Finance Processes8 minute read

A Step-by-step Guide to Building an Accurate Financial Model

Toptalauthors are vetted experts in their fields and write on topics in which they have demonstrated experience. All of our content is peer reviewed and validated by Toptal experts in the same field.

Many financial models fail because they rely on optimistic assumptions and ignore the risks presented by uncertain variables. This six-step guide illustrates how to avoid these pitfalls and develop practical, accurate financial models to inform your decision-making.

Toptalauthors are vetted experts in their fields and write on topics in which they have demonstrated experience. All of our content is peer reviewed and validated by Toptal experts in the same field.
Hudson Cashdan
Verified Expert in Finance

Hudson has experience as a hedge fund equity analyst and portfolio manager as well as a director of finance for an enterprise SaaS startup.


A Financial Model is a Compass, Not a Crystal Ball

As an investor and advisor to early-stage companies, nearly every financial model I’ve seen from new ventures has shown exponential growth at some stage. Assumptions around customer acquisition costs trend down, Average Revenue per User (ARPU) trends up, costs are forecasted to grow more slowly than revenues, sales cycles shorten, prices rise, and revenues explode.

In 12-18 months, most companies are growing so fast that they will either (a) raise capital to fund the massive growth opportunity they’ve proven out, or (b) pull back on the marketing spend and harvest the free cash flow that results.

Similarly, the COVID-19 models being used by governments around the world produced forecasts considerably disconnected from the results. This shouldn’t be a surprise given the vast uncertainty inherent in a novel virus. This is meant to be a realistic—not cynical—assessment. All models are wrong by design, but there’s a six-stage process for maximizing their accuracy over time.

Financial Modeling Process in 6 Steps

Stage 1: The Hatchet

The first step in the financial modeling process is to push back on every assumption:

  • Why are your customer acquisition costs comparable to the billion-dollar competitor you are trying to take down?
  • Do you really expect to go from cold call to sale in four months? What is your experience selling seven-figure contracts to Fortune 500 enterprises?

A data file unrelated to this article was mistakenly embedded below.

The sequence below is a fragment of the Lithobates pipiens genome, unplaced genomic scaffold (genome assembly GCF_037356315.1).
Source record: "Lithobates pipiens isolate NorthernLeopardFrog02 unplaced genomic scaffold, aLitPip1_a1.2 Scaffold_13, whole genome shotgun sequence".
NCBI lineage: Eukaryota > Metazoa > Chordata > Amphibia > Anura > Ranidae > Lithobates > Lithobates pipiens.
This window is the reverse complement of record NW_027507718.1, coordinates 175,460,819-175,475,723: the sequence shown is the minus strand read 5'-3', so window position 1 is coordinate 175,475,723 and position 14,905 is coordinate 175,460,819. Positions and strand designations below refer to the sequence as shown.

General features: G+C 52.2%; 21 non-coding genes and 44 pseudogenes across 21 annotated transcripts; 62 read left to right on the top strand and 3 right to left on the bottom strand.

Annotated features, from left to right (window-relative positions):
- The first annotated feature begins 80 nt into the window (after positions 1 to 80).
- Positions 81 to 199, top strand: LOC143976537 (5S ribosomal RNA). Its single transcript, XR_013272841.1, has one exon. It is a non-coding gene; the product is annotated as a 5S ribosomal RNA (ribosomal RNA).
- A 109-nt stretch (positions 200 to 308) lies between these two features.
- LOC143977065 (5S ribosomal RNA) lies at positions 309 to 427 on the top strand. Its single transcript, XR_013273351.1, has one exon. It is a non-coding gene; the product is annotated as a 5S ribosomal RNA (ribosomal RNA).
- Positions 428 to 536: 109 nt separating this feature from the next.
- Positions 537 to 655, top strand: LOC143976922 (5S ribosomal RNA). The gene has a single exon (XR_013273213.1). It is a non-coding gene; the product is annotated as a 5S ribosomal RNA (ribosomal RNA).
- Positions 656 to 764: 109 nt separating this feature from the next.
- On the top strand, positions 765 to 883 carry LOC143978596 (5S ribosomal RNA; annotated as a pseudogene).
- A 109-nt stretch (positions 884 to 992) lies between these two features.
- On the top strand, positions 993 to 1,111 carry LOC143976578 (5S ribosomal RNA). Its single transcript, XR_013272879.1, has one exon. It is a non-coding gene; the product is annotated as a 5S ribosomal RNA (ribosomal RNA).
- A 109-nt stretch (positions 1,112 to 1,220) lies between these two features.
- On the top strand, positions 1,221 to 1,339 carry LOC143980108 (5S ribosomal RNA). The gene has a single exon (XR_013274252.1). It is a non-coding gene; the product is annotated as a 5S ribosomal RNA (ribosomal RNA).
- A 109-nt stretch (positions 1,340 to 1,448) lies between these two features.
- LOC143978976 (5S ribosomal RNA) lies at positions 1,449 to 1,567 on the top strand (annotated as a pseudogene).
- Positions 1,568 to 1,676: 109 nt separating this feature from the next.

• How are all your sales hires going to be productive from day 1?
  • You have nothing in the budget for customer success yet still assume extremely low churn - why?
  • Is your product sufficiently differentiated from your main competitors that you can charge 50% more?

I work with a lot of SaaS (Software as a Service) companies, and three of the major Key Performance Indicators (KPIs) we focus on are Customer Acquisition Cost (CAC), Customer Churn, and Customer Lifetime Value (LTV). Each of those is driven by other assumptions: CAC is a function of how much you spend on marketing and promotion, how many people are clicking on your ads, how many people are taking action on those ads, and how many of them are converting to free and ultimately paid customers, and when.

Before making any business decisions, all of the assumptions are assigned to KPI families. The CAC KPI includes the marketing funnel assumptions but also sales assumptions. How many prospects can your salespeople manage at one time? What is the close rate? How long does the typical sale take? Only after we find sufficient support for all of those assumptions do we move on to implementing the business plan.

This step can be equated to the COVID-19 pandemic we’re living through now. Those models are also built around assumptions. One is R0, which is the assumed rate at which the SARS2 CoV-19 virus naturally spreads through a susceptible population. Other assumptions are around the impact of COVID-19 after infection.

None of those assumptions were solidly understood from the outset, and, ideally, Western health officials challenged all of them before making their final decisions to mandate the various forms of social distancing.

Stage 2: The Known Unknowns